Much of this has been partially hidden by very receptive new listing / rights issue and bond markets, previous high oil prices and incorrect “forecasts predicting US$200 price per barrel and the PR of “black gold” making capital raising relatively easy – but not so now

I suggest those that are interested read an article on shale oil by Art Berman for OiI in full it is one of the best articles I have read on Shale Oil and explains everything – it is available for free via available for free via Yahoo Finance.

The best way to understand the details and changes in the cost of producing oil and gas is by evaluating data in 10-Q and 10-K SEC filings. Costs have declined since oil prices collapsed and hard times hit the industry. Most of this decrease in cost is part of a larger deflationary trend in commodities and currencies and not because of rig productivity and drilling efficiency as many believe.
To some extent, lower costs compensate for the lower price of oil but none of the tight oil companies evaluated in this study are profitable in the $44-52 per barrel range of reported realized oil prices. They are all losing money.
Rig productivity and drilling efficiency measurements do not account for declining average well productivity. They will only become useful if they can be related to the marginal cost of producing a barrel of oil. For now, they are distractions from the more important subject of tight oil profitability.
*I own EOG stock.
By Art Berman for

Hedging at higher pricing has undoubtedly helped these US shale and other E & P companies who were wise enough to employ them however after 12-24 months most hedges are ending and difficulty rising new capital and US bank ½ year reviews in October there will I think be significant blood letting and more significant reductions in production.

Elsewhere in the world – Many thanks from the coal face from Chisel and youwiseboy with 2 different experiences, I think much depends on the companies involved and how deep their pockets, individual project profitability, how far they are in the project implementation i.e cost of completion versus cancellation/moth balling, plus whether its Oil or LNG.
Clearly many other oil projects are not profitable at these prices particularly oil sands Canada, North Sea, GOM, Brazil and many will be looking to sell fields and projects to reduce debt levels and try to avoid highly dilutive rights issues. i.e Cobalt selling its crown jewels in Angola, Premier and Tullow debt levels look like they will be problematic, Even larger entities like Chevron Shell/BG look like debt levels could be a problem at current oil pricing and investment levels.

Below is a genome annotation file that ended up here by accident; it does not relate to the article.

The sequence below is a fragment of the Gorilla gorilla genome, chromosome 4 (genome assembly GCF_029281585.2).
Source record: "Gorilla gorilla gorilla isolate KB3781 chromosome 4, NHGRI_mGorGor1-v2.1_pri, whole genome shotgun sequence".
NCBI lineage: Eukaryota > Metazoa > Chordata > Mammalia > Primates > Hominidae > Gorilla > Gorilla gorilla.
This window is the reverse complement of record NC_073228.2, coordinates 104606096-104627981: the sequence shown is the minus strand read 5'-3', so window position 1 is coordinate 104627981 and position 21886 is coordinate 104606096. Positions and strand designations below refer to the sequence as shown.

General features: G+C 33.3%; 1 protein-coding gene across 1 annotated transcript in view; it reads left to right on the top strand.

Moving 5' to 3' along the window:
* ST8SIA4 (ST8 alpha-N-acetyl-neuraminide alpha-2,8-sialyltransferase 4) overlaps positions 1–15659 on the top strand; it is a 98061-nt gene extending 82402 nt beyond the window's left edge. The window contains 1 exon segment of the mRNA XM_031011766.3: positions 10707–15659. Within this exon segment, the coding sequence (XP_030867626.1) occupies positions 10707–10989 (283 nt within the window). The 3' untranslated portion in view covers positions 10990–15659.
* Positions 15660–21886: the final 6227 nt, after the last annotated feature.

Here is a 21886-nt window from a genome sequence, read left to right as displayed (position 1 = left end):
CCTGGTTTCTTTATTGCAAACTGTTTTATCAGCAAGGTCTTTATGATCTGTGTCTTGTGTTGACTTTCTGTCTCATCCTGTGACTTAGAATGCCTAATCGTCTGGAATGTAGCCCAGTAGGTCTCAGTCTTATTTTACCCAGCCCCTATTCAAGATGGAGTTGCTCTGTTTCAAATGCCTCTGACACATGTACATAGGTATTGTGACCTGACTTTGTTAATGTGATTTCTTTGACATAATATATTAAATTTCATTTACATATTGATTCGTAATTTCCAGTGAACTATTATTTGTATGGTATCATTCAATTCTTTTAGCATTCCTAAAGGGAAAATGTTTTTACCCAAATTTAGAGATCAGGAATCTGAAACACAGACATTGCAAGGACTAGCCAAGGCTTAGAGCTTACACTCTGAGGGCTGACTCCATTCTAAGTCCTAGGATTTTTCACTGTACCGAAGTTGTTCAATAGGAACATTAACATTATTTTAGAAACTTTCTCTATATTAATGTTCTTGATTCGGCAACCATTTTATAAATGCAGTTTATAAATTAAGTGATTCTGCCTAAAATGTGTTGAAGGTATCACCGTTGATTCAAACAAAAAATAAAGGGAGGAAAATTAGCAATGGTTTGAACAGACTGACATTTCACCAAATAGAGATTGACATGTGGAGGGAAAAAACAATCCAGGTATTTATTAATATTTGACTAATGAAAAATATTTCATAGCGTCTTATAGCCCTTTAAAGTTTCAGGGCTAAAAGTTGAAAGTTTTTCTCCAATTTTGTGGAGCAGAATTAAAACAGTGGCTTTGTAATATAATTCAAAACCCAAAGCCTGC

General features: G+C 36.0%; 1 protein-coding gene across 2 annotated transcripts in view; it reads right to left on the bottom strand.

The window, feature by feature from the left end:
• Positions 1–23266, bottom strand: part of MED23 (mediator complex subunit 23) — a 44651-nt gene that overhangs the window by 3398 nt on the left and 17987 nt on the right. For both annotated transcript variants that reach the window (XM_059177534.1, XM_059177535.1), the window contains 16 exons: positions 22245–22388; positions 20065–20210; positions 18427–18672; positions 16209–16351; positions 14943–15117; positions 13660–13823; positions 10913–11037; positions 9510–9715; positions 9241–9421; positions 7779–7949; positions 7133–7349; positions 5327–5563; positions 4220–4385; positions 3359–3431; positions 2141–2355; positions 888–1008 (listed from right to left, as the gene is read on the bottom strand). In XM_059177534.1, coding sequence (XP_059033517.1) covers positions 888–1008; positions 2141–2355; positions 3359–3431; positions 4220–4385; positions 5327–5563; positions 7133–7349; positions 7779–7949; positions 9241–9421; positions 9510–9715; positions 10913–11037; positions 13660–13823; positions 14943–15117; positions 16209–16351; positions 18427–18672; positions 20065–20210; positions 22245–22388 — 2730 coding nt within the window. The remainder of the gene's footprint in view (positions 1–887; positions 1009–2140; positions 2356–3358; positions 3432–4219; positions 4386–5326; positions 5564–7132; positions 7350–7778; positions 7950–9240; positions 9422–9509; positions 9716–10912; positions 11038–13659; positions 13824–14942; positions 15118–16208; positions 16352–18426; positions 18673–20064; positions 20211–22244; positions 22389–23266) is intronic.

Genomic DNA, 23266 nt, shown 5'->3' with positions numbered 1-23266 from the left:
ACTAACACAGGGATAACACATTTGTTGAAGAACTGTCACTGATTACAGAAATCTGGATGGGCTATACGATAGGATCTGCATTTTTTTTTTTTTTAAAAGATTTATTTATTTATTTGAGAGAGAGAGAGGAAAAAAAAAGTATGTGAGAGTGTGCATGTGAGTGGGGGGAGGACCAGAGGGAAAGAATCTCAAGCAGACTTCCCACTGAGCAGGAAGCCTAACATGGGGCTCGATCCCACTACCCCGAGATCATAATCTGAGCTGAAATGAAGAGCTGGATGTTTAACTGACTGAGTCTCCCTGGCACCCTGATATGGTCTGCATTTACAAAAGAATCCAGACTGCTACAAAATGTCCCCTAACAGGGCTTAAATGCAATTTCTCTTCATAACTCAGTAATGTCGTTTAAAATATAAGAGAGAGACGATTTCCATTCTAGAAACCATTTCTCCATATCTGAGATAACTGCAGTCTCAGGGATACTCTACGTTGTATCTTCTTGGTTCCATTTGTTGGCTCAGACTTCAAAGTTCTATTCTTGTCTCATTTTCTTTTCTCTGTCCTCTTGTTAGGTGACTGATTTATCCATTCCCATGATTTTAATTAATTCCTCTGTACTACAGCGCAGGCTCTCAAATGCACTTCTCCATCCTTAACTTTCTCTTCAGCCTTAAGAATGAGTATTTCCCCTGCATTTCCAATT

Until US / Canadian LNG hit the global markets in volume probably 2-4 years from now LNG pricing is probably less effected than oil – however once it does I am sure irrelevant to what contracts have been signed many Far East buyers will be looking to renegotiate their contract pricing lower.

Clearly much smarter minds than us are looking at the tea leaves – while this is very costly for the Saudis evidently needing US$105 for a balanced budget / though this is not the cost of their production which must be significantly lower. The Saudis could make relatively minor cuts in production and allowing pricing to rise and that would be more financially beneficial for them immediately. However while they appear to be talking to the rest of OPEC and Russia, they clearly think that continuing over production for the next 6-12 months will bring significantly more benefit in the long term oil supply reduction by increasing the demise of the shale industry, many other oil projects oil & LNG and alternative energy projects more than they have already done. “the nail in the coffin for many E&P companies and projects.